Presentation on theme: "Hunting side effects and explaining them: should we reverse evidence hierarchies upside down? Barbara Osimani Catholic University of Milan Evidence and."— Presentation transcript:
Hunting side effects and explaining them: should we reverse evidence hierarchies upside down? Barbara Osimani Catholic University of Milan Evidence and Causality in the Sciences Canterbury, 5-7 September 2012
Hunting side effects and explaining them: should we reverse evidence hierarchies upside down? In their comparative analysis of RCTs and observational studies, Papanikolau et al. (2006) assert: “it may be unfair to invoke bias and confounding to discredit observational studies as a source of evidence on harms” (p. 640, my emphasis).
Hunting side effects and explaining them: should we reverse evidence hierarchies upside down? Recent contributions by philosophers and health scientists have acknowledged the role of so called "lower level" evidence as a valid source of information contributory to assessing the risk profile of medications both on theoretical (Aronson and Hauben, 2006; Howick et al. 2009) and on empirical grounds (Benson and Hartz, 2000; Golder et al. 2011). Nevertheless current practices have difficulty in assigning a precise epistemic status to this kind of evidence and in amalgamating it with standard methods of hypothesis testing.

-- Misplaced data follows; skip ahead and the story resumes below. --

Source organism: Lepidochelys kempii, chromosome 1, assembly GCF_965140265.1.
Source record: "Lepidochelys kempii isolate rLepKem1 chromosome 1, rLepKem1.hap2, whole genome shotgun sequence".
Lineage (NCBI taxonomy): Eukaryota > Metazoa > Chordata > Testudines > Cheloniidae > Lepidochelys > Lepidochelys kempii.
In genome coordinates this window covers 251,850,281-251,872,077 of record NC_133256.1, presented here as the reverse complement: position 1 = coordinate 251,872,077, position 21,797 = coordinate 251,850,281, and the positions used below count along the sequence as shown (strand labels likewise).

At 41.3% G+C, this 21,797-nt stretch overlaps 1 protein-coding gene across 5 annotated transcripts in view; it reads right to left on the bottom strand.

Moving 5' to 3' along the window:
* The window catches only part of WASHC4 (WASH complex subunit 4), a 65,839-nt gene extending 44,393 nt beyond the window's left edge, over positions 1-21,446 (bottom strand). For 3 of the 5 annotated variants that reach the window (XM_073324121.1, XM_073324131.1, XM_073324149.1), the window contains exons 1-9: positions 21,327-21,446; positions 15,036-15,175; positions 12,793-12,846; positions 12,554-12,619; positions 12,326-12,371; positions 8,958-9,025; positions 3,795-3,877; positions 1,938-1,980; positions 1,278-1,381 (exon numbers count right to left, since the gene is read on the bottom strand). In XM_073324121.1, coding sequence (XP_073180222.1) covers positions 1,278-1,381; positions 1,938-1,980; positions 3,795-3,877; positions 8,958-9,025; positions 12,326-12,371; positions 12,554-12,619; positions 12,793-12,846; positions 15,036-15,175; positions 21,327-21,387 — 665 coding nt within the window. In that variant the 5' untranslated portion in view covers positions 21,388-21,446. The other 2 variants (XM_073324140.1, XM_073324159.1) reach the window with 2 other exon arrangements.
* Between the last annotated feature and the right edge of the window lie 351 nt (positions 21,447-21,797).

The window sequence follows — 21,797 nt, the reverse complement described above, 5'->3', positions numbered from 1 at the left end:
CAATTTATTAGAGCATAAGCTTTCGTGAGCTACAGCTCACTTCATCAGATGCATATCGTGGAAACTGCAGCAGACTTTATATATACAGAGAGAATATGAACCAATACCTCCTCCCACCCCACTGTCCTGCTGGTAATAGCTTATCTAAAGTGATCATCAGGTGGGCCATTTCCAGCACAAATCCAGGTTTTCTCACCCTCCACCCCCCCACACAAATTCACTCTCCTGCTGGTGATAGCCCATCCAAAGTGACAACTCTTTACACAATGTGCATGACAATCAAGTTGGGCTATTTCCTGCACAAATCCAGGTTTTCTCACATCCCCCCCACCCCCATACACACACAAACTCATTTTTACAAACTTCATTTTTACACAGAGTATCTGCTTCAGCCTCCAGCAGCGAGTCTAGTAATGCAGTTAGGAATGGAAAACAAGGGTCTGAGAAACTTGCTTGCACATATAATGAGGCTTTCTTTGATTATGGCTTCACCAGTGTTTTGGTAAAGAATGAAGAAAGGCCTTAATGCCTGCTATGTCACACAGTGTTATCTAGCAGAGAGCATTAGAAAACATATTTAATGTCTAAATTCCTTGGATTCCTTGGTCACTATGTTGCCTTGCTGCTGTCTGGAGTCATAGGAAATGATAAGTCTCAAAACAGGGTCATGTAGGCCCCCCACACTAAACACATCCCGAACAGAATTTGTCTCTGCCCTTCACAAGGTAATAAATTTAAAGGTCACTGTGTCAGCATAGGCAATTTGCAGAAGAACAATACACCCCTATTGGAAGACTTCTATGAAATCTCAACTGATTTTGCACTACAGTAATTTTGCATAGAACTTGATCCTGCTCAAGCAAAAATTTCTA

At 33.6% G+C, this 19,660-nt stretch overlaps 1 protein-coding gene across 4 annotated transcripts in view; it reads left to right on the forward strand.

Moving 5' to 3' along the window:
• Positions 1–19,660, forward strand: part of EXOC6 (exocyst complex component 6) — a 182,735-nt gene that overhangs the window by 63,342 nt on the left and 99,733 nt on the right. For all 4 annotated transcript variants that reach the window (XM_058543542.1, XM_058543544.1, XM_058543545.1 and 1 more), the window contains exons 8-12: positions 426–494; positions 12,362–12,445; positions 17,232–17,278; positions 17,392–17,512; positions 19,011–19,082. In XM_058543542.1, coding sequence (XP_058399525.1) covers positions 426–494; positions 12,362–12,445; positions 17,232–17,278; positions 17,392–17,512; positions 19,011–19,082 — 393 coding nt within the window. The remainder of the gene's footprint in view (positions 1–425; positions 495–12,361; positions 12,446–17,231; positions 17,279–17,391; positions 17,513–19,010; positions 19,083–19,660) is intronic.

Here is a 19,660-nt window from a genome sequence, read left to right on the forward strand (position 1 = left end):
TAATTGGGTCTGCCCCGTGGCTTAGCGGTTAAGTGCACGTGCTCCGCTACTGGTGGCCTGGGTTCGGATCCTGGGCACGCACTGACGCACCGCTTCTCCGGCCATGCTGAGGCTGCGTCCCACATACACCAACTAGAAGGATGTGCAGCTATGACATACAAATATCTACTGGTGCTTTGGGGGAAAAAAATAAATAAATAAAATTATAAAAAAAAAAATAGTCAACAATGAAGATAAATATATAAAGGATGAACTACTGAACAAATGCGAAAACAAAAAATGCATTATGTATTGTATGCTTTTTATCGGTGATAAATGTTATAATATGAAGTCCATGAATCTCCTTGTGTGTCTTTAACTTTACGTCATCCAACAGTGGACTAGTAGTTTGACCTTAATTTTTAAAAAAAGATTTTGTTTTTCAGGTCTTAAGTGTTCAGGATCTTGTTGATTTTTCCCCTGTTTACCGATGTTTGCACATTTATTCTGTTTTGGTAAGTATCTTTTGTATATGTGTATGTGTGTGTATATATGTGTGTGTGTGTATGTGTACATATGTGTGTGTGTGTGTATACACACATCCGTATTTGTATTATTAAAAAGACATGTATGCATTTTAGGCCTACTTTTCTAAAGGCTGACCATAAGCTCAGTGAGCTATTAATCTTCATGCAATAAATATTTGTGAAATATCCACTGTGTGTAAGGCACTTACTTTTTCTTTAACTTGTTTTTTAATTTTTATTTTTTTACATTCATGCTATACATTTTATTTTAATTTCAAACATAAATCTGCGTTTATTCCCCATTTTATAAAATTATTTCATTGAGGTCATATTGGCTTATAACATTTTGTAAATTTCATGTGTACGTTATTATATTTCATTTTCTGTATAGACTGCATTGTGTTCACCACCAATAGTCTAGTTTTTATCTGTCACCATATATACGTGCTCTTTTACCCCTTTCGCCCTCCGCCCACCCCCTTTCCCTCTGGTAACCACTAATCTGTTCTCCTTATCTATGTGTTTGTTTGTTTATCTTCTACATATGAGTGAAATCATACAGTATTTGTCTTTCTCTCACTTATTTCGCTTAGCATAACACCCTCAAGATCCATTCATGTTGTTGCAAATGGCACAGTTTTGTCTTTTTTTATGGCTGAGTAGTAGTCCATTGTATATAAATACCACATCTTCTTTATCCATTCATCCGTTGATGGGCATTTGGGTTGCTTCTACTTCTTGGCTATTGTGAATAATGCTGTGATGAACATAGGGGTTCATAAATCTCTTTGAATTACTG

Topics Recent proposals to amend evidence hierarchies especially Vandenbroucke’s suggestion to reverse hierarchies when addressing the issue of risk discovery and assessment; The requirement of total evidence as applied to this specific context: how it is and how it should be interpreted (vs. lexicographic rule implicit in ranking); I will illustrate some of these points by reference to the recent debate on the causal association between paracetamol and increased asthma prevalence/exhacerbation.
Hierarchy reversal for risk assessment Vandenbroucke J.P. (2008) Observational Research, Randomised Trials, and Two Views of Medical Science. Plos Medicine, 5 (3): 339-43 Hierarchy of study designs for intended effects of therapy Hierarchy of study designs for discovery and explanation i. Randomised controlled trials i. Anecdotal: case report and series, findings in data, literature ii. Prospective follow-up studies ii. Case-control studies iii. Retrospective follow-up studies iv. Case-control studies iv. Prospective follow-up studies v. Anecdotal: case report and seriesv. Randomised controlled trials
Vandenbroucke’s defence of hierarchy reversal (I) 1.Methodological point: Observational studies concerning adverse reactions will not suffer from confounding in the same way asobservational studies for intended effects do. selection bias is less likely to affect observational studies with respect to adverse reactions. This because unintended effects, qua unintended, are not known in advance, and thus also not known by the drug prescriber, who cannot take them into consideration and thus bias treatment allocation. Ignorance of possible effect = “natural masking”
Vandenbroucke’s defence of hierarchy reversal (II) 2. Epistemological point: Context of discovery vs. context of evaluation: Discovery is focused on explanation and hypothesis generation; Evaluation instead on hypothesis testing/confirmation. And research methods differ in the opportunities they offer with respect to either of these goals.